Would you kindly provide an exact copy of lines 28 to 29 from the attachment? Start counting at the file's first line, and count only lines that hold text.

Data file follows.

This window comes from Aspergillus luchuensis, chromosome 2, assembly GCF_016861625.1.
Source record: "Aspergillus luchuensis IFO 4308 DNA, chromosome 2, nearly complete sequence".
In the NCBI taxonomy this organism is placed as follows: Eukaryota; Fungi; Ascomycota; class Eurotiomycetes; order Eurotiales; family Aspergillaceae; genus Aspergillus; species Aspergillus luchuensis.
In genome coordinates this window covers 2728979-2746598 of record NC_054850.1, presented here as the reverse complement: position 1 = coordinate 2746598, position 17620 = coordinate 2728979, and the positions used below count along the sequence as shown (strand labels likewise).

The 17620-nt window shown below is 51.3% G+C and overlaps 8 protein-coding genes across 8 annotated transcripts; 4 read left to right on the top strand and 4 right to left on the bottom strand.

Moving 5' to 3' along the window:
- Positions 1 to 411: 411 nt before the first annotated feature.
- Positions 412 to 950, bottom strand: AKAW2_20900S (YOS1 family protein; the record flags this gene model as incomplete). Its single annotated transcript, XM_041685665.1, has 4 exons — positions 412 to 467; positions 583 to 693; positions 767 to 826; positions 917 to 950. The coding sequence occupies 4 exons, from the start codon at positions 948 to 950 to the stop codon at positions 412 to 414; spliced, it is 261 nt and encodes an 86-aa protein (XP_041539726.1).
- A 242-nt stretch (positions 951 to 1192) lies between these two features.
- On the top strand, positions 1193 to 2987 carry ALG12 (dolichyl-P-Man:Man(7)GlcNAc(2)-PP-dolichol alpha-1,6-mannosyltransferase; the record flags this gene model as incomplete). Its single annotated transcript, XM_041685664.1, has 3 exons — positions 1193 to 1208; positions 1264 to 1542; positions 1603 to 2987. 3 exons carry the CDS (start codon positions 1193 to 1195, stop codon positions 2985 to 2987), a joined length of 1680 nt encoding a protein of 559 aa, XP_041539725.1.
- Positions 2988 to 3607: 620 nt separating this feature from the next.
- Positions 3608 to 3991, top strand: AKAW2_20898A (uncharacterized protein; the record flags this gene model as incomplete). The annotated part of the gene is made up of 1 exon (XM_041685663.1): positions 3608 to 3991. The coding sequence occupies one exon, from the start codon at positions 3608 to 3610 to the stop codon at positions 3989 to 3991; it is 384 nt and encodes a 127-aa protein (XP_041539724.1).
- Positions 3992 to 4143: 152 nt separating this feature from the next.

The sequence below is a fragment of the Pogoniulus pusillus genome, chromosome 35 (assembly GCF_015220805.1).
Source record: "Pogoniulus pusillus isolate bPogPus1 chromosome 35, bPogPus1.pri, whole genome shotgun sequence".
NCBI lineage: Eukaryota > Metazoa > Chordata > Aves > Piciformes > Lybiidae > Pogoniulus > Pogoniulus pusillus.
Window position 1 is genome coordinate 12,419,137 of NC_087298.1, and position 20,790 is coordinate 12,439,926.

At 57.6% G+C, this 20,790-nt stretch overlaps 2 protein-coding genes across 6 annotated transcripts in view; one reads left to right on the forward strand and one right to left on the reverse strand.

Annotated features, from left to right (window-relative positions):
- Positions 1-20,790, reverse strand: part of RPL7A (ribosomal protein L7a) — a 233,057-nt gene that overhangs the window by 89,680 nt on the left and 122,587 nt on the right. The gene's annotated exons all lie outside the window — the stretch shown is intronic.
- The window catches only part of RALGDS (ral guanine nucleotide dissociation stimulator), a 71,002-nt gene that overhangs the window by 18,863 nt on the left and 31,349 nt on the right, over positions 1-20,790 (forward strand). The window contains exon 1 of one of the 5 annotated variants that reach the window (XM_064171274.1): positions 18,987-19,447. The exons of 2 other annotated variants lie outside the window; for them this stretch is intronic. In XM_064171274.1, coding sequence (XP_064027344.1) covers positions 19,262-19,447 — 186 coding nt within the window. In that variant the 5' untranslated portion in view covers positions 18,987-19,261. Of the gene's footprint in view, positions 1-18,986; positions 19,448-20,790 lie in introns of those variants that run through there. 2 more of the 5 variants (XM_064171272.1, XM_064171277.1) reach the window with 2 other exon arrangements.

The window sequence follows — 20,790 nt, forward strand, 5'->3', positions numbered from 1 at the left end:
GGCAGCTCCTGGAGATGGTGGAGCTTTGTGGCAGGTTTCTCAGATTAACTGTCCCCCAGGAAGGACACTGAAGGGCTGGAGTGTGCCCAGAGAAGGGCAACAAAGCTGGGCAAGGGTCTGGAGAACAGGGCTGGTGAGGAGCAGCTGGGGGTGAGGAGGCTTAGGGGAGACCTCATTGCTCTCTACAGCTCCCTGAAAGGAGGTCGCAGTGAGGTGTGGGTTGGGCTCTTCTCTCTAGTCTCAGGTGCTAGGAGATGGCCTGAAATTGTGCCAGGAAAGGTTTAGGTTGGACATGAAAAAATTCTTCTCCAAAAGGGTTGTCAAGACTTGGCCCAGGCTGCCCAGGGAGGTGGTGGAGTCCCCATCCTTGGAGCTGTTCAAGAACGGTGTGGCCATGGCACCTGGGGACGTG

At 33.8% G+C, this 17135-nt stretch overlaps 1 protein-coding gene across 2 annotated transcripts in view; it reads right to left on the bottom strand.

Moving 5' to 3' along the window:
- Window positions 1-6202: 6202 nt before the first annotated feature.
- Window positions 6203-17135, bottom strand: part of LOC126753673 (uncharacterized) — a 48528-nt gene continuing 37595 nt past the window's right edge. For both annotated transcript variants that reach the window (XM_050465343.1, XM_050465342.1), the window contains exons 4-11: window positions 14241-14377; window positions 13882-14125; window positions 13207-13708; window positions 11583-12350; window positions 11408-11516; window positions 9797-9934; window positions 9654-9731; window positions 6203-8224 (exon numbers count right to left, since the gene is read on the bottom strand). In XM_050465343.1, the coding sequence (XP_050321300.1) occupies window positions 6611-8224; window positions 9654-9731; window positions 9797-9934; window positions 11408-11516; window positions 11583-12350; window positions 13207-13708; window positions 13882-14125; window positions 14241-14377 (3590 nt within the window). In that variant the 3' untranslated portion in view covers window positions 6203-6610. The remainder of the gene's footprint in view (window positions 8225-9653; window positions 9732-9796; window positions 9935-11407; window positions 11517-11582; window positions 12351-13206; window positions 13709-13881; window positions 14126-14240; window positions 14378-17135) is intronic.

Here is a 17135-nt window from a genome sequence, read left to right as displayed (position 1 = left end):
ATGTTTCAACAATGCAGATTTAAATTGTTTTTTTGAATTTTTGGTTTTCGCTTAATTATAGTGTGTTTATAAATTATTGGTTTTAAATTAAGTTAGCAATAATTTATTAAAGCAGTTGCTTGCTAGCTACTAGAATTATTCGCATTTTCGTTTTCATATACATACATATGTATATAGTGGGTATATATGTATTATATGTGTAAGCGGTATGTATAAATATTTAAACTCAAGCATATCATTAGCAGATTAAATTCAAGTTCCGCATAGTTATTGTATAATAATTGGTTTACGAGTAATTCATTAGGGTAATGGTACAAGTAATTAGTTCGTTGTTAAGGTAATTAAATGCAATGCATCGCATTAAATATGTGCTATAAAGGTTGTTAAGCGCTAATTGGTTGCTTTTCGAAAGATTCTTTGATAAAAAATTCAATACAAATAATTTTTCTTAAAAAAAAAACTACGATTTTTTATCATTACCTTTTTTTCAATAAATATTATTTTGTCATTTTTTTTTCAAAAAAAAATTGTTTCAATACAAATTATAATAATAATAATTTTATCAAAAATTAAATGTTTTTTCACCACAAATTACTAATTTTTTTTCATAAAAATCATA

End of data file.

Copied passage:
Here is a 17135-nt window from a genome sequence, read left to right as displayed (position 1 = left end):
ATGTTTCAACAATGCAGATTTAAATTGTTTTTTTGAATTTTTGGTTTTCGCTTAATTATAGTGTGTTTATAAATTATTGGTTTTAAATTAAGTTAGCAATAATTTATTAAAGCAGTTGCTTGCTAGCTACTAGAATTATTCGCATTTTCGTTTTCATATACATACATATGTATATAGTGGGTATATATGTATTATATGTGTAAGCGGTATGTATAAATATTTAAACTCAAGCATATCATTAGCAGATTAAATTCAAGTTCCGCATAGTTATTGTATAATAATTGGTTTACGAGTAATTCATTAGGGTAATGGTACAAGTAATTAGTTCGTTGTTAAGGTAATTAAATGCAATGCATCGCATTAAATATGTGCTATAAAGGTTGTTAAGCGCTAATTGGTTGCTTTTCGAAAGATTCTTTGATAAAAAATTCAATACAAATAATTTTTCTTAAAAAAAAAACTACGATTTTTTATCATTACCTTTTTTTCAATAAATATTATTTTGTCATTTTTTTTTCAAAAAAAAATTGTTTCAATACAAATTATAATAATAATAATTTTATCAAAAATTAAATGTTTTTTCACCACAAATTACTAATTTTTTTTCATAAAAATCATA